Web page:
Kruja and Skanderbeg
Kruja occupies a special place in the heart of Albanians – it is the home town of the national hero Skanderbeg from which the Ottoman invasion was resisted for almost 35 years in the 15th century. Skanderbeg was sent as a young boy into the Ottoman army, along with three of his brothers but returned to Albania to spearhead the resistance against the Sultan’s forces who were continuing to make devastating inroads into the region. Uniting Albanian forces and building an army he was able to withstand the Ottoman onslaught and inflicted crushing defeats on them until his death in 1468. The army at Kruja managed to hold on for another ten years before finally succumbing to the Sultan and being formally incorporated into the empire.
Perched on the shores of Lake Shkodra, Shkodra is an ancient city with a rich history that many feel is the soul of Albania. It was founded around the 4th century BC and was the capital of the Illyrian state before being conquered by the Roman Empire a couple of hundred years later. Shkodra is imbued with Italian influence - as well as having been captured by Rome it was also part of the Venetian Republic for some time. Its most impressive site is Rozafa castle, a fortress dating back to the town earliest beginnings with underground stairways, tunnels and vaults.
Day 3 – Koman Lake – Valbona (2.5 hours be vehicle, 2.5 hours by boat)
Today we journey from Shkoder to Valbona via Koman Lake. The 2 hour trip on Lake Komani was called “One of the Great Boat Trips of the World” by the Bradt Guide, and certainly the scenery is stunning. The Drin River was flooded along part of its most mountainous passage to create the lakes in this region. The journey takes you along glassy clear water, twisting and turning through narrow passes and past silent mountain peaks. After the completion of this memorable leg of the journey we continue to Valbona. Tonight we stay in local guesthouses in Valbona to enjoy the rural life in an authentic local atmosphere. (BD)
The name “Valbona” is used to refer to the Valbona Valley and its river with the same name, which in turn flows through the valley bearing its name, and a small village in the valley, as well the general area informally. It is located in the Tropoja District of Northern Albania. This district, bordering Kosovo to the northeast and Montenegro to the northwest, in combination with the adjacent district to the west, encompasses a region called the Malësi in Albanian, which translates roughly as “The Highlands.,” A wild, high, mountainous region inhabited by strong and fiercely independent people, the Malësi has for the history of Albania been the region which was never really conquered or subdued by the various waves of invaders during the last 2,000 years of Balkan history. While the proper name of the mountains around Valbona specifically are the Malësi e Gjakovës (after the town of Gjakova in Kosovo), their name is most often translated in English as “The Accursed Mountains,” based on the name given to them by disgruntled Serbian would-be invaders.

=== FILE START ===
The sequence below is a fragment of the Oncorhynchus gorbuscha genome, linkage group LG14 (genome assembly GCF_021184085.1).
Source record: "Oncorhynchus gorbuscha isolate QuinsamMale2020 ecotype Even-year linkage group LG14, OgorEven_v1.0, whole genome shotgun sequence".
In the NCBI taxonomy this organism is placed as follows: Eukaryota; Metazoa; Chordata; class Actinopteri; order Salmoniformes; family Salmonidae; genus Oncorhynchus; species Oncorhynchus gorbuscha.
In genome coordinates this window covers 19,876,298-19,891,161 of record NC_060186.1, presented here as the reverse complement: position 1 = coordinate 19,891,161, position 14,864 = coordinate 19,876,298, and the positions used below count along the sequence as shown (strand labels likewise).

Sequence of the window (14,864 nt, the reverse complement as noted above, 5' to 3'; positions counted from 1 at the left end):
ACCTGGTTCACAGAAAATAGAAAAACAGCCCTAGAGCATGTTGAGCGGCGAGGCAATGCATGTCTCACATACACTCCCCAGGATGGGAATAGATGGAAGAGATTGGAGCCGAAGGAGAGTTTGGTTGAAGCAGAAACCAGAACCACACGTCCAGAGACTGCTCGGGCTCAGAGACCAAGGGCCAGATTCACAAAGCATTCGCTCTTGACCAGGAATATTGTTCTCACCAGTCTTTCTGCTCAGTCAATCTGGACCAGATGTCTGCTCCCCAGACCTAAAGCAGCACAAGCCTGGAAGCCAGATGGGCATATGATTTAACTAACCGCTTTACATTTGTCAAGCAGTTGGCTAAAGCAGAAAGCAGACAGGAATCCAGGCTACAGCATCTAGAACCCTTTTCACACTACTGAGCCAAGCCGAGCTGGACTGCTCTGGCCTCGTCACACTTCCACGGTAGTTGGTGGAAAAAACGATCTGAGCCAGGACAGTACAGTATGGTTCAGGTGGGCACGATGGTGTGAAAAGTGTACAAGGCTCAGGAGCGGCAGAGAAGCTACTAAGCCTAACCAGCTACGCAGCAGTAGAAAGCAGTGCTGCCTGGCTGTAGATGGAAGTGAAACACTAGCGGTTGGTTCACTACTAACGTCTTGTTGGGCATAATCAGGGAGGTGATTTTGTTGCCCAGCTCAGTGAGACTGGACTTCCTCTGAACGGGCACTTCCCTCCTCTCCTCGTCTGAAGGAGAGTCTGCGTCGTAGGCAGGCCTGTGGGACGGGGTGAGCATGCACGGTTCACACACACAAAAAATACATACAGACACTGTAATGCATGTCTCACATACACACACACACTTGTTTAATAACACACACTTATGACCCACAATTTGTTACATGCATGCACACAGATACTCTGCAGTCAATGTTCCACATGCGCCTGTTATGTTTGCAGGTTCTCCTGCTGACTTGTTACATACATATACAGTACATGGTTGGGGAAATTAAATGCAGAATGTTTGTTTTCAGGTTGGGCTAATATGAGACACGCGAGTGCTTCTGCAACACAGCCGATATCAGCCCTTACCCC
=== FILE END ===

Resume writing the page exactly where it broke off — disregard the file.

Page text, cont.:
Day 4 – Junik - Gjakova – Prizren (3.5 hours travelling time)
We cross the border into Kosovo and drive to Junik where we visit the famous Kullat e Junikut (Junik Tower). The towers are castle-like houses with a special architecture built in white rock, where Albanians have for centuries sheltered to survive wars and conflicts. Then continue to Gjakova which lies on the banks of the River Erenik. Visit its main sites including the old bazaar and clock tower. We then continue to a local winery where we can tour the cellar and taste some Kosovan wine. Finally we continue on to the city of Prizren, probably the most attractive town in Kosovo with superbly preserved buildings from the Ottoman era. We visit the castle which is one of the oldest in the Balkans (almost 3 millenniums), built to protect the city from attacks, the ornate Bajrakli Mosque and the old Turkish Hammam among other sights. Prizren is an absolute highlight of any visit to Kosovo and to see the old houses of the old town in low light as the sun sets is a delight. Overnight at Hotel Prizren or similar. (B)
A mixture of oriental and modern architecture, Gjakova is a pretty little town which has played an important role in the region. Like many in Kosovo it suffered badly during the war; its market was burnt to the ground but has now been lovingly restored to maintain the character of this old Ottoman town. Gjakova is also home to a number of tekkes (religious buildings) associated with dervish sects who are known for performing pain defying rituals while in a trance.
Prizren has around 70,000 inhabitants, and it is a true open air museum, one of the most beautiful towns of Kosovo. It is situated on the slopes of the Sharri Mountains and on the banks of the river Bistrica. Prizren was established as an important trading town, through which passed old roads towards the Adriatic coast and the interior of the Balkan Peninsula. The area of the Prizren valley has been settled by Illyrians since ancient times. The city already existed in Roman times, and in the 2nd century it is mentioned with the name of Theranda and in the 5th century it is mentioned with the name of Petrizên by Procopius of Caesarea. Of all the cities in Kosovo, Prizren has best preserved the architectural heritage of the past.